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Five Brewers to watch in 2018

Yelich, Hader will need to have big seasons
Five Brewers to watch in 2018
Posted at 5:45 AM, Mar 29, 2018
and last updated 2018-03-30 17:02:15-04

The 2018 Milwaukee Brewers are a young, upstart bunch attempting to build on the successes of last year's 86-76 season and compete in a top-heavy National League Central Division strong-armed by the Chicago Cubs. Plenty of players will have to step up this season, but here are five Brewers to watch heading into opening day:

1: Christian Yelich

The 25-year-old outfielder was an expensive get for the Brewers this offseason, and fans are expecting to receive a big reward for sacrificing top prospects Lewis Brinson and Isan Diaz. 

In 2016, Yelich had the best season of his career by far. He hit .298 with an .859 On-Base Plus Slugging which earned him a Silver Slugger and a 19th place finish in the MVP voting. 

However, he took a step back in 2017 on both sides of the ball. 

His average dropped to .282, his OPS dropped 52 points to a 807, and his defensive WAR was negative across the board.

Among 235 fielders with at least 350 plate appearances, Yelich ranked 233rd in Baseball Prospectus' Fielding Runs Above Average (FRAA). His overall score was -17.2. It was a far fall from the -5 he posted in 2016. 

If some fans don't like that statistic, baseball reference's defense Wins Above Replacement (dWAR) rated 2017 as his worst career fielding season. Yelich amassed a -0.3 War, 0.5 points worst than 2016. 

Yelich is on a five-year, team-friendly contract and is firmly under club control until 2022 on a bargain rate, but the 2018 season will be big in terms of Yelich proving himself to his new ball club and new city.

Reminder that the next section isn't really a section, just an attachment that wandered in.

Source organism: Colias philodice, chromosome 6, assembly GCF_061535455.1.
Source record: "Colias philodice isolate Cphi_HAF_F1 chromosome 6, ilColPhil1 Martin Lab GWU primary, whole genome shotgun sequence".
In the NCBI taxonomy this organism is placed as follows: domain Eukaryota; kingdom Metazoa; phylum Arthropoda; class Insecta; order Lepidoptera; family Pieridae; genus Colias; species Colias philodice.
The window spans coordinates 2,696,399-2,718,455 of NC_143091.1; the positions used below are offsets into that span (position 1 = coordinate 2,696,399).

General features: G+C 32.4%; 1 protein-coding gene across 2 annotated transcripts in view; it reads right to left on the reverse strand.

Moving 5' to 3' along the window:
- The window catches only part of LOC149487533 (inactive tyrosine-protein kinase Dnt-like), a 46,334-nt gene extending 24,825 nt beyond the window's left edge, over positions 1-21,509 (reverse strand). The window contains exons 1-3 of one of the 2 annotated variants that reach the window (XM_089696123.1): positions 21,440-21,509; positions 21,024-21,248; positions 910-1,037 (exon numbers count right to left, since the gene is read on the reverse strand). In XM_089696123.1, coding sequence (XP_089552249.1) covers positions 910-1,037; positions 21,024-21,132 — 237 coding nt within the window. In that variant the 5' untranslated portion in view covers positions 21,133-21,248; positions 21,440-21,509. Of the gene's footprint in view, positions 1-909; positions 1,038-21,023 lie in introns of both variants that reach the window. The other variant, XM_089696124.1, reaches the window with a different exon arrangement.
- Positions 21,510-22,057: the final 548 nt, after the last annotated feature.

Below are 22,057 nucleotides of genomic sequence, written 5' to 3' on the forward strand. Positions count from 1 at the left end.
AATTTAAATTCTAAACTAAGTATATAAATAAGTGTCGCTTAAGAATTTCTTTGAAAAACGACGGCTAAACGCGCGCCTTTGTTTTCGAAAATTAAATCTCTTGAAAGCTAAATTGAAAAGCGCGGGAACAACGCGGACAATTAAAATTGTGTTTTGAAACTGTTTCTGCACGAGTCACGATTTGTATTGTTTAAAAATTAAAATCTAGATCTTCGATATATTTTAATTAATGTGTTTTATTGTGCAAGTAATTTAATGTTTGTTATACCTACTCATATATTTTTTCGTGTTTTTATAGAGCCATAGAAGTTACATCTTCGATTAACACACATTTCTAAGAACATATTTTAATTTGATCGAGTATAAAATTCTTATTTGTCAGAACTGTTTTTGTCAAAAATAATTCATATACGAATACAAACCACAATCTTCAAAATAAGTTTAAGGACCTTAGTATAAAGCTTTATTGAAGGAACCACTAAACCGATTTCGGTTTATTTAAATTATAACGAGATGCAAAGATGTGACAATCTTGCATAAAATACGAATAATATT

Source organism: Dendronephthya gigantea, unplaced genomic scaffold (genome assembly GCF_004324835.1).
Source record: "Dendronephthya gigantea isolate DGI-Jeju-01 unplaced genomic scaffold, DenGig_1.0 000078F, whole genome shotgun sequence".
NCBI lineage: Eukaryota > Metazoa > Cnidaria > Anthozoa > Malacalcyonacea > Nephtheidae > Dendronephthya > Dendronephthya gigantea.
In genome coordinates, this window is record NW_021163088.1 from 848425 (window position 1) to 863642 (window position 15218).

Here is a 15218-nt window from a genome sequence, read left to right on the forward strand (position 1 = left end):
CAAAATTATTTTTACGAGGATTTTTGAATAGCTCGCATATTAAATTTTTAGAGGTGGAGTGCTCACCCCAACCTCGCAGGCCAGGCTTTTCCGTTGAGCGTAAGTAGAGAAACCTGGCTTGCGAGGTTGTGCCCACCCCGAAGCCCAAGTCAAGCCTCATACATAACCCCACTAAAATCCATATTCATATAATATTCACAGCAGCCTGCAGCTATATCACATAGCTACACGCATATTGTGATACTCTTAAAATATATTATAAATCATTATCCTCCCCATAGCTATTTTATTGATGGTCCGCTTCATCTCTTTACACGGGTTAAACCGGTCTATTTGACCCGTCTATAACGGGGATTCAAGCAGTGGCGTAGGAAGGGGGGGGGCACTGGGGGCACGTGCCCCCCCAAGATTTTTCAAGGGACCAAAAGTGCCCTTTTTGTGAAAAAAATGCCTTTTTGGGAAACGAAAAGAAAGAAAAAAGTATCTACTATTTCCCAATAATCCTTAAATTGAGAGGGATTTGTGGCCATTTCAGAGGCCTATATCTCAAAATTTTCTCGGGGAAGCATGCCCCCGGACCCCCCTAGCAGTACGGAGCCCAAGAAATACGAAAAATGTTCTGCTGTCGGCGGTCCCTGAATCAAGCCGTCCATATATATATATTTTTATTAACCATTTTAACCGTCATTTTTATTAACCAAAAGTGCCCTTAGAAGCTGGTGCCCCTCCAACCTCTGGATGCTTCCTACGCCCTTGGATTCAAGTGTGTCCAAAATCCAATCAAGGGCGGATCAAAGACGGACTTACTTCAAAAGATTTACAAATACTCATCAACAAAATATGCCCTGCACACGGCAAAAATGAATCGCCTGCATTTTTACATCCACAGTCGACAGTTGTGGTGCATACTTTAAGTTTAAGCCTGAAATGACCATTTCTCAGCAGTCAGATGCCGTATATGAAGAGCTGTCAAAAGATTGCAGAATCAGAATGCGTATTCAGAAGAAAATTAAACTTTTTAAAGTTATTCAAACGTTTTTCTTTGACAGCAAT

Until now, Yelich has always played second or third fiddle behind Giancarlo Stanton and Marcell Ozuna, but now, he's expected to be a major face in an up-and-coming franchise. It will be interesting to see if he steps up and plays like it. 

2: Josh Hader

With his long locks and slender build, the 23-year-old lefty is expected to be a jack-of-all-trades bullpen arm in the mold of the Cleveland Indian's Andrew Miller. 

And While Hader looked exception in Spring Training, allowing 0 runs and 3 hits over his first 8 innings, there will be a lot of pressure and responsibility on him to step up and perform in high leverage situations in 2018. 

But Hader has never been a victim of pressure. Last season, he pitched in 57 high leverage situations, and he was exceptional in that sample allowing just 9 hits, 5 extra base hits, a .570 OPS, and striking out 18. 

Any questions regarding Hader's quality and ability to stay up at the major league level have been thrown out the window. It's clear he's up for good. 

The question is whether the Brewers will give him a look in the starting rotation. 

When the Brewers acquired Hader in the Carlos Gomez trade, the organization wanted him to be a starter, but it didn't work on in AAA last season. Over 12 starts, he carried a 5.54 ERA and had a woeful 1.54 WHIP.